Diplopodomyces liguliphorus Santam., Enghoff & Reboleira

Santamaría, Sergi, Enghoff, Henrik & Reboleira, Ana Sofía P. S., 2018, New species of Troglomyces and Diplopodomyces (Laboulbeniales, Ascomycota) from millipedes (Diplopoda), European Journal of Taxonomy 429, pp. 1-20: 6-8

publication ID

https://doi.org/10.5852/ejt.2018.429

persistent identifier

http://treatment.plazi.org/id/03E287DE-8A05-FFC1-72EA-FBEEEFB0FE14

treatment provided by

Plazi

scientific name

Diplopodomyces liguliphorus Santam., Enghoff & Reboleira
status

sp. nov.

Diplopodomyces liguliphorus Santam., Enghoff & Reboleira  sp. nov.

MycoBank No: MB824137

Fig. 2 View Figure

Diagnosis

The presence of a ligula-like protuberance on the perithecial apex is the most striking characteristic of this species which does not seem to be closely related to any other species in this genus.

Etymology

The species epithet means “bearing a tongue”, in relation to the perithecial protuberance.

Material examined

Holotype

SRI LANKA: s.d., on Spirobolida  indet. (family uncertain), slide C-F-92267. 

Isotypes

SRI LANKA: Same data as holotype. Slides SS E575a and SS E575c ( BCB-Mycotheca). 

Description

Cells II, III, VI and basal cell of primary appendage bright reddish coloured; the rest of the thallus is hyaline, except for the blackened foot.

Basal cell (I) two times as long as broad, typically obconical, narrow at the base and gradually broadening distally. Suprabasal cell (II) more or less trapezoidal and isodiametric. Cell III smaller than II, slightly longer than broad, laterally adnate and exceeding in length cell VI. Septum I-II horizontal. Septum II-III oblique, almost half in length than I-II. Septum II-VI very oblique, as long as septum I-II.

Primary appendage unbranched, variably bent, consisting of up to 8 cells, gradually tapering distally. Basal cell of primary appendage three times as long as broad, distinctly larger and darker than other cells of appendage. Typically a single flask-shaped antheridium without supporting cell is borne on the second cell of appendage. Spiny remains of spore apex (sx) conspicuous, stout, on the third cell, rarely on the fourth cell of appendage.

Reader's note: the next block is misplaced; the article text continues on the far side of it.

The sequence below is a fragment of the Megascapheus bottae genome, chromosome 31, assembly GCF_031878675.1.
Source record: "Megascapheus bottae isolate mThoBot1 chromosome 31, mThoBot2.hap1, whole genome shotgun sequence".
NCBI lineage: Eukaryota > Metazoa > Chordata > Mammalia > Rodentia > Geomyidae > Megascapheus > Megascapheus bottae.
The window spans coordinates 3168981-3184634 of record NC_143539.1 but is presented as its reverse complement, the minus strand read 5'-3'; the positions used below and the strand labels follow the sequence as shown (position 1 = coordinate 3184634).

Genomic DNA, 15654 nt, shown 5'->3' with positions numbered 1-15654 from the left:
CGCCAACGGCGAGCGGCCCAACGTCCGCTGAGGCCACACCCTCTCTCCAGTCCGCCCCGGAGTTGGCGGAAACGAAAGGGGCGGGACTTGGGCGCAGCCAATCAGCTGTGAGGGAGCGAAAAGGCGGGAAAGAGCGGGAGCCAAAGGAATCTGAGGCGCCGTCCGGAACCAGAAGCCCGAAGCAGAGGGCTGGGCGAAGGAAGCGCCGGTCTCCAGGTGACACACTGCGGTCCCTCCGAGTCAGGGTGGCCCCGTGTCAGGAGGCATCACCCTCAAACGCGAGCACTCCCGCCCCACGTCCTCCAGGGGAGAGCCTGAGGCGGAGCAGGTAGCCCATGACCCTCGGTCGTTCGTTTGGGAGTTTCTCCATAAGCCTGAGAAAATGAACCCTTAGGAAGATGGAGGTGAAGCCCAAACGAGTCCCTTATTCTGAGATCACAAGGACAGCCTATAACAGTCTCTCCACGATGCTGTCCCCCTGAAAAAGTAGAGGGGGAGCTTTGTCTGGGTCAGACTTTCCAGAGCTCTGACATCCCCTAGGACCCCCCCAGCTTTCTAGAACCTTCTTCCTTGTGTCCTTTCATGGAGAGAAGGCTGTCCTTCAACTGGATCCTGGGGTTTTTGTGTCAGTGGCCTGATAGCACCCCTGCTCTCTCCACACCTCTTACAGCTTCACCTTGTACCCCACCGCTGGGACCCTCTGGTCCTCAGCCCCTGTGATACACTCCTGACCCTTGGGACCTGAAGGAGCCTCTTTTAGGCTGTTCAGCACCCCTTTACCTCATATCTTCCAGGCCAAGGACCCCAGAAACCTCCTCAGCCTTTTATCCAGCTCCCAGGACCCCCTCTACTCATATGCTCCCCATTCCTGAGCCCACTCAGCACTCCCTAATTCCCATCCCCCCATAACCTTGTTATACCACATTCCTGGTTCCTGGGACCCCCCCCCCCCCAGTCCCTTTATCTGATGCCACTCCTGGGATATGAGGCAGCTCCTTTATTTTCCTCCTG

Perithecial stalk cell (VI) triangular to rhomboid, obliquely arranged above cell II and under the perithecial body. Secondary stalk cell (VII) and basal cells of perithecium (n, n’, m) hardly distinguishable. Perithecium fusiform, with a blunt apex which bears a small but evident, erect, rounded, ligulate protuberance (li), formed by a w4 perithecial wall cell.

Length from foot to apex of perithecium 119‒192 µm. Perithecium (including basal cells) 68‒121 × 21‒31 µm. Primary appendage (from primary septum to apex, undamaged) 76‒123 µm.

Remarks

Abundant thalli of the new species were scattered on legs and body rings (most on ventral side) of the frontal part of the millipede.

Rarely a second, additional antheridium was seen on the third appendage cell (an, Fig. 2D View Figure ). Interestingly, the nuclei appear to be conspicuous in all cells of the appendage and also inside the basal cell (I) of the receptacle when seen with DIC optics.

This species is well distinguished by the protuberant lip on the perithecium, the reddish colour in some receptacle cells, and poorly defined walls of the basal cells of the perithecium, a characteristic unknown in the tribe Laboulbenieae but found in other genera of other tribes.